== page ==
This program is configured for immediate recalculation on cell change, but that can be adapted to allow the modification of more than one cell before recalculation by triggering it by means of a button.

Friday, September 05, 2014

IDE for Haste projects

I finished an Elm-like IDE for Haste projects. Haste is a compiler from Haskell to Javascript. The software is at: 


Running in a heroku instance with a simple example:


Besides to edit-compile and run, it can also import , compile and run haste projects from git repositories (Although this, like the rest of the project is experimental).

I use it for my hplayground framework but it can run any haste project.

Using playground is easy to translate console programs to the browser and have reactive effects

A simple example:


the hello-haste example:


Or something more complicated: the todo application, from todoMVC.com written in Haste and hplayground:


rename the programs if you modify them. Follow the instructions to download the HTML generated, that include the Javascript generated. At this time there are no permission controls so it is more or less like a wiki, but heroku from time to time will reset the application.

It is a free instance on heroku so expect delays and request timeouts when many people access to the application. I do not know what will happen.  Feedback welcome


My heroku instance is limited but It is easy to create your own instance in heroku. Follow the install instructions. At:





Friday, August 08, 2014

A monad for reactive programming at SOH

Functional reactive programming has no notion of event scope. A functional, declarative, reactive computation is affected as a whole by a signal, and must re-start from the beginning in some way, since it is declarative. A monad can contain the scope of the signal, so part of the computation already done, upstream, do not change when a signal is injected at some level of the computation by an active component.

A monad can decompose the computation in a chain of event handlers virtually set up by the monadic computation when it is called by the top signal, that is, when it is run for the first time. This has many applications, not only in web programmin. I present a mook-up of a comercial application:
A monad for reactive programming  at SOH

Thursday, August 07, 2014

Running MFlow applications on Heroku

I updated this entry

http://haskell-web.blogspot.com.es/2013/05/running-mflow-applications-on-heroku.html

Since the method no longer work since it produce timeouts with the modern version of some external libraries. Now the procedure uses anvil and works.

Tuesday, July 29, 2014

New TODO application for the hplayground client side framework. Feedback welcome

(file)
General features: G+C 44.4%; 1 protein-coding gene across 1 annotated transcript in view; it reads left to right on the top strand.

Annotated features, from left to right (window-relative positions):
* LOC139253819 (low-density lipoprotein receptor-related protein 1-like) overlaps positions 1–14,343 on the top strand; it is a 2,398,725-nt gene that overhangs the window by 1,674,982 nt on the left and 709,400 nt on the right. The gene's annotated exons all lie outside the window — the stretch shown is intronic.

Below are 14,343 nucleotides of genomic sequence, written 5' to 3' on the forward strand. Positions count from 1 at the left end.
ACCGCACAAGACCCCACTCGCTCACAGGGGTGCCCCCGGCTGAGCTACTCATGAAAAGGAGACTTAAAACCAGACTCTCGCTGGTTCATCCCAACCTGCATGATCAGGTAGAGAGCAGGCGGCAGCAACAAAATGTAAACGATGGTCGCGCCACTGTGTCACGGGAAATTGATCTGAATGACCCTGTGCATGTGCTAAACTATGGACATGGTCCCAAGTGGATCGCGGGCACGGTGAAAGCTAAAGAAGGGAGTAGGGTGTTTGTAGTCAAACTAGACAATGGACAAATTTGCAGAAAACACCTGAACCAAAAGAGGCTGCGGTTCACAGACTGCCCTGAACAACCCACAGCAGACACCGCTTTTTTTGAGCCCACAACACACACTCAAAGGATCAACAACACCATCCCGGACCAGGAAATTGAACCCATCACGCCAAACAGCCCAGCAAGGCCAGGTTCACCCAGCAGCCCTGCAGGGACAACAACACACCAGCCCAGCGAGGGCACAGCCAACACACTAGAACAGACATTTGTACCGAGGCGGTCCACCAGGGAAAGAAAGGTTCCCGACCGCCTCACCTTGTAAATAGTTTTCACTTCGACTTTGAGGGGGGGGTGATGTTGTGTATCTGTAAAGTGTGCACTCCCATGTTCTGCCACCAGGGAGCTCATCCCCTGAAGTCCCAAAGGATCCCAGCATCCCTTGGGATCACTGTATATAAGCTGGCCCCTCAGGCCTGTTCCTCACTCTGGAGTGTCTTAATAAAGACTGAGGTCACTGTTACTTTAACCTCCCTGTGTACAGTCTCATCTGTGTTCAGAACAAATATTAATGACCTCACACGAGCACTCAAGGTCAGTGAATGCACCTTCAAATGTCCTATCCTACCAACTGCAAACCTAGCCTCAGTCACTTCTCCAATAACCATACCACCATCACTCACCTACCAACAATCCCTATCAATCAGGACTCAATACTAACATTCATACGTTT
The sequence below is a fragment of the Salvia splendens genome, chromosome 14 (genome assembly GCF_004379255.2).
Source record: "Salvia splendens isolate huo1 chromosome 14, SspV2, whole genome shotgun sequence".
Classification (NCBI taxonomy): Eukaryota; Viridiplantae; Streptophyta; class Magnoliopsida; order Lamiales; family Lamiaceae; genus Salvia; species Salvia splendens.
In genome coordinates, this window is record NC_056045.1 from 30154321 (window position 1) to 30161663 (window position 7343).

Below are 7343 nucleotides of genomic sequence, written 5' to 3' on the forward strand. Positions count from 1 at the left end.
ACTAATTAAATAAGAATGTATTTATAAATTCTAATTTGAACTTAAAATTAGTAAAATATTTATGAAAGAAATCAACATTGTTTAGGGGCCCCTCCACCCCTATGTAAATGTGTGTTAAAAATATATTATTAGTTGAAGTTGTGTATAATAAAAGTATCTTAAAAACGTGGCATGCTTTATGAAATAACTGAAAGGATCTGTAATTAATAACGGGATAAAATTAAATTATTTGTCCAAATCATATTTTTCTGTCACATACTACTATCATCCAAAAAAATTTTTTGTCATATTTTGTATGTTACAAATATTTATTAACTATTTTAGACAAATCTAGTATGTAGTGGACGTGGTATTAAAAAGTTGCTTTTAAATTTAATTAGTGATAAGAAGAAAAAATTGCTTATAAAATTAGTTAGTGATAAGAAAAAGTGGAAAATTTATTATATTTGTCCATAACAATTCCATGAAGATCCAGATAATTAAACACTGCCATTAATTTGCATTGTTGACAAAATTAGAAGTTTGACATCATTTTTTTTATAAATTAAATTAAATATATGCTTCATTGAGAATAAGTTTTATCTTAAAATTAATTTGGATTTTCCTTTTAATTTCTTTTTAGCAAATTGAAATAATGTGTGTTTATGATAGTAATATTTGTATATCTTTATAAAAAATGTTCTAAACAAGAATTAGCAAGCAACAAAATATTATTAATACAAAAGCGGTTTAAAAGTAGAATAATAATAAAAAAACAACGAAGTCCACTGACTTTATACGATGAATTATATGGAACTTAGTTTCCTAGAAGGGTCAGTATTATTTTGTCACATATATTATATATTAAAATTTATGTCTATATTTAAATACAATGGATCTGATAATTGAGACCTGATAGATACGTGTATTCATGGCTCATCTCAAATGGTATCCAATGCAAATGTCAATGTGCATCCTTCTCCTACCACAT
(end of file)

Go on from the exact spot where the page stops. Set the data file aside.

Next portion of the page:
todoMVC.com created a reference application for testing and comparing client side frameworks. 
Well. I did the one for haplaygroud:
You can compare this code with the one of other frameworks. Feedback welcome.
The hplayground git site:
https://github.com/agocorona/hplayground
Some little bugs remain.
hplayground is a haskell framework that compiles to JavaScript (or to HTML directly) using a Haskell to JavaScript compiler : haste.
hplayground code has full reinversion of control. The code look like a console application with no event handlers. It is oriented towards rewrites of the HTML.DOM rather than to achieve dynamic behaviours by means of changing class attributes and hiding elements. therefore the dynamic effects, like edition of entries etc are done in such a way. 

Tuesday, July 01, 2014

hplayground: write haskell code for the browser console-like and have reactive, window and spreadsheet effects for free

Well this is the time to report something and get some feedback.

I have been trying to port the formlets concept to the client side with a lot of success. I think. The applicative and monadic code of  the MFlow widgets works almost unchanged when compiled to Javacript with the haste compiler.

I called it hplayground since it is more marketable than  Haskell-js-reactive-widgets . And it seems to me something that convert the browser into a playground to essay different things. The DOM tree structure, the HTML formatting, the events,  are not an impediment for making simple things simply. It helps  making complicated things easy since all of them work in harmony.


The examples are alive here:
http://mflowdemo.herokuapp.com/noscript/wiki/browserwidgets

What i achieved?  the possibility to create applications in the browser as fast as easy as console applications and have console, reactive, window-oriented and spreadsheet-like behaviours for free. The mix is a weird but powerful programming something. A kind of having your cake and eat it too.

The problem with the current haskell/elm reactive-declarative developments in the client side is as follows: They all create static layouts with holes that will be modified declaratively expressing reactive dependencies.  The result is that  page content can not be modified, except the holes.

I want everything, including the layout, to be modifiable by the  events.  and this means monadic code. And this means that the layout and the events must run across ifs, elses, case and branches of the code.

The hplayground idea is to use applicative code for static layouts but also monadic code for dynamic updates The events propagate downstream within the monadic code. Whenever that a widget raises an exception, the rest of the monadic computation is triggered, generating new rendering. The events, the computation, the HTML.DOM modifications of the layout follows the same natural and intuitive path within the monadic computation.